There is a northwest flowing current that flows at about 2-3 knots this time of year off the coast of Costa Rica and Panama. We fought this current all the way. So even when the wind was blowing hard we were not able to realize the speed due to this current. And when we had to run the engine we were using much more fuel due to this current. By time we got to the Gulf of Panama we were running a little low on fuel and Ashley and I were beginning to get a little nervous. We were getting nervous because our weather models were showing that the wind was going to die out for the remaining 125 miles of our passage and we had about 160 miles worth of fuel. That was too close for comfort and not figuring for the current. Not to mention the weather models had been spot on for this entire trip. Luckily the wind never died and we had a fantastic sail all the way to the Las Pearlas Island of Panama.
We dropped our anchor in at 3am in a large bay on a secluded island in the Las Pealas. The next day we all went ashore for the first time in 6 days. I think Ranger was the most excited as we all ran along the beautiful white sand beach and played in the crystal clear waters. We spent 3 more days in the Las Pearlas before heading into Panama City to begin the process for transiting the Canal.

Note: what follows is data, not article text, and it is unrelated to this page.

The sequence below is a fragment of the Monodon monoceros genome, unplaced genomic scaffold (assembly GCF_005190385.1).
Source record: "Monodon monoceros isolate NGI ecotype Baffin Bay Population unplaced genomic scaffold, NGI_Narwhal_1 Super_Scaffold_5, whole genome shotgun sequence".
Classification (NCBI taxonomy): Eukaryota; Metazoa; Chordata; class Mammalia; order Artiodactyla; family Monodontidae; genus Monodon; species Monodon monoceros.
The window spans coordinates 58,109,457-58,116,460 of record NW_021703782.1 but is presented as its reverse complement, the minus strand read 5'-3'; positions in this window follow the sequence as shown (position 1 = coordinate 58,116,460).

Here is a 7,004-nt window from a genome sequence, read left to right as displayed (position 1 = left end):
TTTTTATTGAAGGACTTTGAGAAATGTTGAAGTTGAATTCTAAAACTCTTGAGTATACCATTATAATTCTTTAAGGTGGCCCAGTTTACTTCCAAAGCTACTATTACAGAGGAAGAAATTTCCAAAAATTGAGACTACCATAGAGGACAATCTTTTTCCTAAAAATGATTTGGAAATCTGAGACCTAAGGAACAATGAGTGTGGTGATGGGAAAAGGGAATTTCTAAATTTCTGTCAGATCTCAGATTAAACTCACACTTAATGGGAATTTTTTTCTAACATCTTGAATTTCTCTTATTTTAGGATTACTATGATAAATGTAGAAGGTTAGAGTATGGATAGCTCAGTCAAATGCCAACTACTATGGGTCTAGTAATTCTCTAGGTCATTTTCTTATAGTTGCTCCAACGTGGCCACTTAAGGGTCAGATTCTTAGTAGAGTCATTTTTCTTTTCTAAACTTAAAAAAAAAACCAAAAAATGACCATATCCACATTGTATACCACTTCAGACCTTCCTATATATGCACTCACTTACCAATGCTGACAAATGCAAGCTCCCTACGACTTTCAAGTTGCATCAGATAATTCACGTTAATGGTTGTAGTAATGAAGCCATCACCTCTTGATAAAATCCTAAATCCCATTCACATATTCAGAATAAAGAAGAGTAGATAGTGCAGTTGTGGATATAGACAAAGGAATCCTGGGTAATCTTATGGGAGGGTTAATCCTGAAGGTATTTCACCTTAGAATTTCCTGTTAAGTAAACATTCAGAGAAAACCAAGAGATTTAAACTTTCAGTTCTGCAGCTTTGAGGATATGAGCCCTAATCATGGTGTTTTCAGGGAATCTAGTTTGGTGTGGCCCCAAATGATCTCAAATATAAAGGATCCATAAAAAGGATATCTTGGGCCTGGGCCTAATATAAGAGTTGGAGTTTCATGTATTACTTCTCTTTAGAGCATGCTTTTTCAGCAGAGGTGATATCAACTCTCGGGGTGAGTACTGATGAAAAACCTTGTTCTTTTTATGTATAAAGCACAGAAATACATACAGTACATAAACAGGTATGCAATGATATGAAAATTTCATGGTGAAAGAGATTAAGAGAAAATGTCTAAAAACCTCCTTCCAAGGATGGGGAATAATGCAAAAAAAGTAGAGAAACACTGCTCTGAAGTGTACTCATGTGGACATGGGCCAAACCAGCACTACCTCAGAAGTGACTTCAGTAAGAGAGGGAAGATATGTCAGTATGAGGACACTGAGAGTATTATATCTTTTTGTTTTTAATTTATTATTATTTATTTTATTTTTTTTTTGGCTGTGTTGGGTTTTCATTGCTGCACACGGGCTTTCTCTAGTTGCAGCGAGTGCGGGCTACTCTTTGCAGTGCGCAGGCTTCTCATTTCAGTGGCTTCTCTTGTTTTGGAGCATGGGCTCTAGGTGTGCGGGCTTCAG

Our longest passage went smooth despite the heavy weather areas. The kids had full school days each day with the exception of the Papagayos winds day. We didn’t break anything while sailing (that is always a win). We would call it uneventful passage. That does not mean there were not breathtaking sunsets and sunrises each day. We had those. It does not mean we did not have dolphins swimming with us. We had them visit each day multiple times. They even swam with the boat nearly all night one night. We even stopped for about 15 minutes and we all swam in the sea off the coast of Costa Rica in 6000ft deep waters that were as clear as I have ever seen. I swam under the boat and could see clearly the entire boat front to back as if it was not even under water. That is over 55 ft of visibility! We did have one rather major event happen on this trip. It was something Ashley and I have been talking about since before we even left on the Murphy Family Adventure. Ashley and I have gone back and forth on this but the kids had been adamantly against it. Not to be undone I have always kept the conversation readily at hand and on this passage I finally found an angle to get the kids on board. I never would have guessed the two new critters on board would be the catalyst that changes the way Ashley and I have lived for over 17 years and Victoria and Alexander have lived their entire lives.